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VI Twisted Pair cabling standards
Lets take a look at the network
hardware communication standards supported by various types of twisted
pair cable. Before we continue, pay close attention to the following
tip that explains how the cable name provides hints about its capabilities
Ethernet Cable Standard Name Clues
Cable nomenclature carries coding within the name. Look at the cable name for test information. For example, take 10Base5.
The 10 means 10 Mb/sec for transmission rate. Some cable types may specify 100 or even 1000 as their specified transmission rate.
Base means baseband communications, as opposed to broadband. Baseband is typically slower than broadband communications. Baseband indicates a single digital signal is carried on the cable, whereas broadband can carry multiple digital signals, as with cabling that supplies a neighborhood with cable TV.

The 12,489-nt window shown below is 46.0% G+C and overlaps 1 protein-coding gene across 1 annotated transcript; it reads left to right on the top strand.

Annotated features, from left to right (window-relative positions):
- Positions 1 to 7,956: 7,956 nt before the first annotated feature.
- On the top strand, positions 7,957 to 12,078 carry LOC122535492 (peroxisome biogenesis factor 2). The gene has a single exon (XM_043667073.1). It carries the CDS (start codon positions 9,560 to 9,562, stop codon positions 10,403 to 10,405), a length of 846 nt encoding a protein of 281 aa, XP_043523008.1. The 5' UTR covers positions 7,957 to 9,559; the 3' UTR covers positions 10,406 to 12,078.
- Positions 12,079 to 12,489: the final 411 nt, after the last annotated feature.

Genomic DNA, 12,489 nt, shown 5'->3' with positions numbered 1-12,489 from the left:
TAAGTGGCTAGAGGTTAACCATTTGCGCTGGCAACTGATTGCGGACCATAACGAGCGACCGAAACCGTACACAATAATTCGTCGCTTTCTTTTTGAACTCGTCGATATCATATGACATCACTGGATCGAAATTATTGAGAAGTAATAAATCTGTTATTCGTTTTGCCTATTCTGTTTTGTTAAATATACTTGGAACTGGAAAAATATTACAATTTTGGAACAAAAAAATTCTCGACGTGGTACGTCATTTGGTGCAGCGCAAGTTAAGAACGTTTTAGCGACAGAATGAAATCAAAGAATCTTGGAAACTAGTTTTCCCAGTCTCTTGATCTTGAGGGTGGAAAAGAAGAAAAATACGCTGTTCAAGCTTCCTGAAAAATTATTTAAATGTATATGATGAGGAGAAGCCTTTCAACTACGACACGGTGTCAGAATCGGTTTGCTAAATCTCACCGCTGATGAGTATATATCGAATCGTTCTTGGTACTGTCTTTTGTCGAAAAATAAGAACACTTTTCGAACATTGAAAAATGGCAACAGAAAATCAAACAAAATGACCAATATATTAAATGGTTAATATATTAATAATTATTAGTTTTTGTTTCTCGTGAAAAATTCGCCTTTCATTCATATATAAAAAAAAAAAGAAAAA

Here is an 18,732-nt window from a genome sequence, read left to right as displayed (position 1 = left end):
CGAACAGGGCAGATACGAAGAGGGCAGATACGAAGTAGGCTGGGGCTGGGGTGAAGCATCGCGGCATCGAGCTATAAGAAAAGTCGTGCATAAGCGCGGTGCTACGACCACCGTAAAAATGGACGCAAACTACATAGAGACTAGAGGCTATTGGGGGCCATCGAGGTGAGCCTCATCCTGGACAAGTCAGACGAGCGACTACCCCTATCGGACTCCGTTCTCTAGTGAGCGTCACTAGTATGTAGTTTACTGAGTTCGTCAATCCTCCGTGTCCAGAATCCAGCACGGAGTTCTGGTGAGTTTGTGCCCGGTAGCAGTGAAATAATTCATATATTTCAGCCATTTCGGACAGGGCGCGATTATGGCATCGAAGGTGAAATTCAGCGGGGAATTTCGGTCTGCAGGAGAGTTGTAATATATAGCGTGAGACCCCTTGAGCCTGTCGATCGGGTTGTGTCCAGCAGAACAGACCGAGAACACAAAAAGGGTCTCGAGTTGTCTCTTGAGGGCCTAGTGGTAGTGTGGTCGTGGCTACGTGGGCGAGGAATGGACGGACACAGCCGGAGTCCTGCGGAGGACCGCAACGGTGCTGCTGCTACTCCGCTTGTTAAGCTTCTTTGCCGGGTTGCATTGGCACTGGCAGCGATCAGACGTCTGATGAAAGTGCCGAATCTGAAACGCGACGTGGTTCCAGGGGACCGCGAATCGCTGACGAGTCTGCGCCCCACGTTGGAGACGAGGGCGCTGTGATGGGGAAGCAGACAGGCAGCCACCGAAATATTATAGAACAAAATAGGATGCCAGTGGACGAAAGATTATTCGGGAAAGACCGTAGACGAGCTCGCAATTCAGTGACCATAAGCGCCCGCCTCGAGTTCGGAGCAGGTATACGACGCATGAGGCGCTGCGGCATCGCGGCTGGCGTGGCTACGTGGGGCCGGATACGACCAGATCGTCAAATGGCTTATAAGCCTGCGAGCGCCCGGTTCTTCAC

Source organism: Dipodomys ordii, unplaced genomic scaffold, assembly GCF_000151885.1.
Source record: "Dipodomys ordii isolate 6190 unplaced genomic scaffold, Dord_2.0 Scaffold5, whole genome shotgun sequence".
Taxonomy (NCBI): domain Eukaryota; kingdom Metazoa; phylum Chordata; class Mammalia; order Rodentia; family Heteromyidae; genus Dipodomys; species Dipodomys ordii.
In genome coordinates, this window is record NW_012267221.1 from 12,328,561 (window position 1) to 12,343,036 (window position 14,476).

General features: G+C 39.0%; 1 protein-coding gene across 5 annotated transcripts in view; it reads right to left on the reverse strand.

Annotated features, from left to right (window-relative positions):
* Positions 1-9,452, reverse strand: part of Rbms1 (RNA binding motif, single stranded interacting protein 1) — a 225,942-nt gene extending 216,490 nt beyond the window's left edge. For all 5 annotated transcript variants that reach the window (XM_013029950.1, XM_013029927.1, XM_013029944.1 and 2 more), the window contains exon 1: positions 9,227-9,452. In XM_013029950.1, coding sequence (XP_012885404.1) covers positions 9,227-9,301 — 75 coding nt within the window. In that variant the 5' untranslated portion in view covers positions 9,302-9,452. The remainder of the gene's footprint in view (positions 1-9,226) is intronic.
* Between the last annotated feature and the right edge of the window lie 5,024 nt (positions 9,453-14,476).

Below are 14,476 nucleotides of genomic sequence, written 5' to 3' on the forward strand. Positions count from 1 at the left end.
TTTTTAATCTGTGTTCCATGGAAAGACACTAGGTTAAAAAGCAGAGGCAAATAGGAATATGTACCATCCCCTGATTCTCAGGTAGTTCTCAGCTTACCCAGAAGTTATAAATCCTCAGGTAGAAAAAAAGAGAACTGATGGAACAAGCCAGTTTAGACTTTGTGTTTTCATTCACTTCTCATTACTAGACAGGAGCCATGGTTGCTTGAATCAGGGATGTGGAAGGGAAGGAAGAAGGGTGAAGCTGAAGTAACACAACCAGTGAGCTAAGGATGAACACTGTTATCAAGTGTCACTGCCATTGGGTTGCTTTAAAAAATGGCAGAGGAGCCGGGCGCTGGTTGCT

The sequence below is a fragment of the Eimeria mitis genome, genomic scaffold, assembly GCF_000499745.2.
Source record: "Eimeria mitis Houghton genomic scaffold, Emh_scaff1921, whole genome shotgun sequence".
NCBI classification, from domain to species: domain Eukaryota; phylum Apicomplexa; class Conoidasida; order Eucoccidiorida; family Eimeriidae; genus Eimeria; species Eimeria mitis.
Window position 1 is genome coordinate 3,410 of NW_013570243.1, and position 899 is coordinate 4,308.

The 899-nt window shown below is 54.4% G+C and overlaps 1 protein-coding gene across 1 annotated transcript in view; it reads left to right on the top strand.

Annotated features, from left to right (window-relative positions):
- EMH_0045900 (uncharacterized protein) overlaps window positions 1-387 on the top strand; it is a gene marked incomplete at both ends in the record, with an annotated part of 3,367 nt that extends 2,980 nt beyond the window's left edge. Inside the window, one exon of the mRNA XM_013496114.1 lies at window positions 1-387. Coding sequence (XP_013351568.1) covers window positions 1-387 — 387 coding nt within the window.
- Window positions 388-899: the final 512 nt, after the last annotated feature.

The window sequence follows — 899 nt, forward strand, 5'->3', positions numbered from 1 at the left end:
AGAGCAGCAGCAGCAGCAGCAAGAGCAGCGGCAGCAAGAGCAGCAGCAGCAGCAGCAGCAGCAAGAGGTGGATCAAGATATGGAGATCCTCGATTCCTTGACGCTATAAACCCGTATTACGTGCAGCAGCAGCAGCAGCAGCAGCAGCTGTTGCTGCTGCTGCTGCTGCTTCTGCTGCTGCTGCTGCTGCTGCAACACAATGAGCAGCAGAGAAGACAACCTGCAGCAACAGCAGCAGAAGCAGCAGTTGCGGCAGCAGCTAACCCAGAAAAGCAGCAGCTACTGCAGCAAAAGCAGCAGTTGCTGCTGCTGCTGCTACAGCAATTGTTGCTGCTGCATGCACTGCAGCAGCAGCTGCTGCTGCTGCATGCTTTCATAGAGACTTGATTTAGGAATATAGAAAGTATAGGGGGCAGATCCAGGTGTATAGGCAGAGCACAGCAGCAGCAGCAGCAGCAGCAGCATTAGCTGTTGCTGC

The 2 is roughly 200 meters, while the 5 equals 500 meters. Originally, the standard intended to name cables based on the maximum length of a cable segment, however this idea broke down over time, and 10Base2 and 10Base5 are the most well known cabling technologies named according to that standard.
The T in UTP (unshielded twisted pair) means twisted pair.
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